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Illustration: Sarah Grillo/Axios

Wirecard is a prime example of a company that fell between the regulatory cracks — until it was too late.

The state of play: The story of Wirecard, a fraud-ridden German payments giant, is well known at this point; it's best told by the Financial Times' Dan McCrum, who broke most of it. Along the way, Wirecard used its inflated valuation in Germany to buy legitimate if not particularly profitable card processing businesses in the U.S. and U.K.

  • Background: Reloadable prepaid debit cards are becoming increasingly popular as an alternative to bank accounts. But when you sign up for one, it's rarely clear which companies you're actually relying on.

Driving the news: After Wirecard imploded, its U.K. regulator, the Financial Conduct Authority, hurriedly shut down the U.K. subsidiary. The result was that some 1.8 million individuals and 20,000 businesses were locked out of their accounts.

  • Those customers didn't even know they had a relationship with Wirecard. They had signed up with other fintechs, bearing names like Curve, Anna, and Pockit.
  • The apps used Wirecard to move money in and out of bank accounts at Barclays Bank. That money, it seems, was safe — but it couldn't be accessed while Wirecard U.K. was shut down.
  • The FCA unlocked the accounts this week.

Could the same thing happen here? Yes.

  • How it works: Wirecard North America is up for sale and isn't responding to requests for comment. But payments expert Richard Crone says that any number of entities might have had the ability to follow the FCA's lead and shut down Wirecard's U.S. operations, including private-sector companies like Visa and Mastercard, as well as partner banks like Fifth Third Bank.
  • Wirecard North America's primary regulator was the FTC, says Crone, and the FTC is not really a financial-services regulator. The company would also have been technically regulated by a patchwork of state-level money-transfer licenses.

What they're saying: "When banks were doing all the processing, it was pretty straightforward who the regulators were," says Crone. "The FTC is far less aggressive."

The bottom line: America's banks are generally well regulated; our fintechs generally aren't. Even if they don't hold customer money, their failure could still cause real hardship for millions of Americans.

Go deeper

Biden will reverse Trump's attempt to lift COVID-related travel restrictions

Photo: Tasos Katopodis via Getty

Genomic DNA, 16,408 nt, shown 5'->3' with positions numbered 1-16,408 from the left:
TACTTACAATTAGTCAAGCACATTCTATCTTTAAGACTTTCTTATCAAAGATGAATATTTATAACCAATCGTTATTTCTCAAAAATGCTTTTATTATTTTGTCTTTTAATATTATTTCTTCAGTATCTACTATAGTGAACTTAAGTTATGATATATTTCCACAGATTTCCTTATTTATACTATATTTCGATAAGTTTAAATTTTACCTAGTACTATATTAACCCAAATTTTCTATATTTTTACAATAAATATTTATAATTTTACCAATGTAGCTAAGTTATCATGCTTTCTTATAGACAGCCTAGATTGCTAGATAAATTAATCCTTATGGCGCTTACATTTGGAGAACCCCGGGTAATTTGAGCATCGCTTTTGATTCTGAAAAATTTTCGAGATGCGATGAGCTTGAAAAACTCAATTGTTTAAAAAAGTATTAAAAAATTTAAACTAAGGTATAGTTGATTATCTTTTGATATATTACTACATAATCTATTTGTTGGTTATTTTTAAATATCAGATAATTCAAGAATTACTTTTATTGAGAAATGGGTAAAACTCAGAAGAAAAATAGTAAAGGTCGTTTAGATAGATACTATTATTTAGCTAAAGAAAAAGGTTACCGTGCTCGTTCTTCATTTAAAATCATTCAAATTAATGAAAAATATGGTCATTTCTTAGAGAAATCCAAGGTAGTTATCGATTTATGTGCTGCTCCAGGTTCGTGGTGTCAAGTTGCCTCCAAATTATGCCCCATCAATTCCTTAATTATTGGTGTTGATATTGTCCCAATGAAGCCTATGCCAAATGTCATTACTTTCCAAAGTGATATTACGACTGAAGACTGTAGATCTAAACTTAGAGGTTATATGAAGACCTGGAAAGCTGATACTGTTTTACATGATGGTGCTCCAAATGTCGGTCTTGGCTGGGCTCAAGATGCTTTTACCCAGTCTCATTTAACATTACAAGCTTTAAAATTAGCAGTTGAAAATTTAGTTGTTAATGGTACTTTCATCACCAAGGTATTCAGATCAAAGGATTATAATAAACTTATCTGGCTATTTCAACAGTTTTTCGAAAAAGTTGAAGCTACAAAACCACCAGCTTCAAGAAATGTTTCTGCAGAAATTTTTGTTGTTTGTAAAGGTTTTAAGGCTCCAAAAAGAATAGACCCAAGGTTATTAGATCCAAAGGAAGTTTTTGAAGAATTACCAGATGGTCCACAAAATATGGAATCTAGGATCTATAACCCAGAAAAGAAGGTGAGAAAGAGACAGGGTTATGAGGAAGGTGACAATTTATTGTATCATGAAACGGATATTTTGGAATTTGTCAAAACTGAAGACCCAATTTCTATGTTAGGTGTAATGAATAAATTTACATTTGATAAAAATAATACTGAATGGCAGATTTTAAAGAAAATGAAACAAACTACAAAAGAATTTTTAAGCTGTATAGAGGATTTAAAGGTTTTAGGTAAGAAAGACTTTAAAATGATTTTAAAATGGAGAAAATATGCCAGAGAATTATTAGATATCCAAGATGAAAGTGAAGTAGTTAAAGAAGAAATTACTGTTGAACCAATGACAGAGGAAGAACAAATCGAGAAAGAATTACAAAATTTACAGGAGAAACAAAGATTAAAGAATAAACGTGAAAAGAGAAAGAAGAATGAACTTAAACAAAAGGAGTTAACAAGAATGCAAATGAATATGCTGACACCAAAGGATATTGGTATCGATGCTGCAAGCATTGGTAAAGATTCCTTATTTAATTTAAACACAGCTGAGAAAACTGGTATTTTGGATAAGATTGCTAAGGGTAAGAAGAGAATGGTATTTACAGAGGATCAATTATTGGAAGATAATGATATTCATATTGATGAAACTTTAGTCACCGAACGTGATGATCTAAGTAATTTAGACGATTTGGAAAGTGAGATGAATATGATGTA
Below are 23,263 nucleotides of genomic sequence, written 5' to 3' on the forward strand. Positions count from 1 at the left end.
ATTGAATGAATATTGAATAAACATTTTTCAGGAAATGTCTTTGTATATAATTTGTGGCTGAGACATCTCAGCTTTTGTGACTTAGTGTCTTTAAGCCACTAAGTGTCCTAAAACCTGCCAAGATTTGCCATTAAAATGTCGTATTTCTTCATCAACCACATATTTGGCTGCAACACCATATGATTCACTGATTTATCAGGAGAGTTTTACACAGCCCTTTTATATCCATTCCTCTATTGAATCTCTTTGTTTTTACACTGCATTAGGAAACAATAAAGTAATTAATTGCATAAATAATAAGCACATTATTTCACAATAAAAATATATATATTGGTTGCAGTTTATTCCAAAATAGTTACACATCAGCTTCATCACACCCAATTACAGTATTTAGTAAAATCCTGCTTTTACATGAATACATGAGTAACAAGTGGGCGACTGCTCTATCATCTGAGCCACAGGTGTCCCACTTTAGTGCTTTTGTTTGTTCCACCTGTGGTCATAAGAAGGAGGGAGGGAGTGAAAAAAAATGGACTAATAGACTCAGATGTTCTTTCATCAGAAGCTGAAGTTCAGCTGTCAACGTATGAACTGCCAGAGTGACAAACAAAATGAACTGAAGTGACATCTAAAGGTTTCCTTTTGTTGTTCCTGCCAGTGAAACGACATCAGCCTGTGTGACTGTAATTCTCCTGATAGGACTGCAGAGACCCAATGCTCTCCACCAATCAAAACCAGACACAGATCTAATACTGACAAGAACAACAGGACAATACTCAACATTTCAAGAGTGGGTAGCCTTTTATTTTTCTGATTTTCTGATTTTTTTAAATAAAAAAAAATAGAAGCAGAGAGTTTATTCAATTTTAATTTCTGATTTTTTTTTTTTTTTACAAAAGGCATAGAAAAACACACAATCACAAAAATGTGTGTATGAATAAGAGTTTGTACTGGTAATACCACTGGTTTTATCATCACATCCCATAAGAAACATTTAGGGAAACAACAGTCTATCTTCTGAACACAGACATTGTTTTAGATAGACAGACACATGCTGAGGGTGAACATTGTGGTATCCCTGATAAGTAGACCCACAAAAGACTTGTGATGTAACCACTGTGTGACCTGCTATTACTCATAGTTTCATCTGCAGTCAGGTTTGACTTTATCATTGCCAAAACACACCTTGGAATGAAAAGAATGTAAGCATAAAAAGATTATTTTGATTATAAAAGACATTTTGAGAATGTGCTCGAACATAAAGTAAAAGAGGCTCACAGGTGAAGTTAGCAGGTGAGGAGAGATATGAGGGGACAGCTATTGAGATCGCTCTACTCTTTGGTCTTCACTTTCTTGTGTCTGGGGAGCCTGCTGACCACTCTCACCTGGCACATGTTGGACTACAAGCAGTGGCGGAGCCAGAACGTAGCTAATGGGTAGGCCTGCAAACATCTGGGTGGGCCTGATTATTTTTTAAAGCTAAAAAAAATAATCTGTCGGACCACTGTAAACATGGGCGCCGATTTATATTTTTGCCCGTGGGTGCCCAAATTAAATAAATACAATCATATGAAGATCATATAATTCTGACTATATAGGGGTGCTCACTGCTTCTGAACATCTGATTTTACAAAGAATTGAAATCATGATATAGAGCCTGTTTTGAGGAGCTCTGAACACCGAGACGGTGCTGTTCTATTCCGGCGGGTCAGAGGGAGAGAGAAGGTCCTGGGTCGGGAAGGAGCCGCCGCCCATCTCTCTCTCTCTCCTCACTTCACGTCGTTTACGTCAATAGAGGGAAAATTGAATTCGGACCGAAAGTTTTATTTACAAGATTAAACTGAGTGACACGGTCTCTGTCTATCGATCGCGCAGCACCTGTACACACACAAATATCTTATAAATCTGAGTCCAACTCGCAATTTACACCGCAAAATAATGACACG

The incoming Biden administration will reverse President Trump's last-minute order to lift COVID-19 related travel restrictions, Jen Psaki, the incoming White House press secretary, tweeted.

Why it matters: President Trump ordered entry bans lifted for travelers from the U.K., Ireland, Brazil and much of Europe to go into effect Jan. 26, but the Biden administration will "strengthen public health measures around international travel in order to further mitigate the spread of COVID-19," Jen Psaki said. Biden will be inaugurated on Wednesday, Jan. 20 and Trump will no longer be president by the time the order is set to go into effect.

Dominion sends cease and desist letter to My Pillow CEO Mike Lindell

Photo: Stephen Maturen/Getty Images

Dominion Voting Systems on Monday sent a cease and desist letter to My Pillow CEO Mike Lindell over his spread of misinformation related to the 2020 election.

Why it matters: Trump and several of his allies have pushed false conspiracy theories about the company, leading Dominion to take legal action. It's suing pro-Trump lawyer Sidney Powell for defamation and $1.3 billion in damages, and a Dominion employee has sued Trump himself, OANN and Newsmax.

Off the Rails

Episode 5: The secret CIA plan

Photo illustration: Aïda Amer, Sarah Grillo/Axios. Photo: Zach Gibson/Getty Images

Beginning on election night 2020 and continuing through his final days in office, Donald Trump unraveled and dragged America with him, to the point that his followers sacked the U.S. Capitol with two weeks left in his term. This Axios series takes you inside the collapse of a president.

Episode 5: Trump vs. Gina — The president becomes increasingly rash and devises a plan to tamper with the nation's intelligence command.

In his final weeks in office, after losing the election to Joe Biden, President Donald Trump embarked on a vengeful exit strategy that included a hasty and ill-thought-out plan to jam up CIA Director Gina Haspel by firing her top deputy and replacing him with a protege of Republican Congressman Devin Nunes.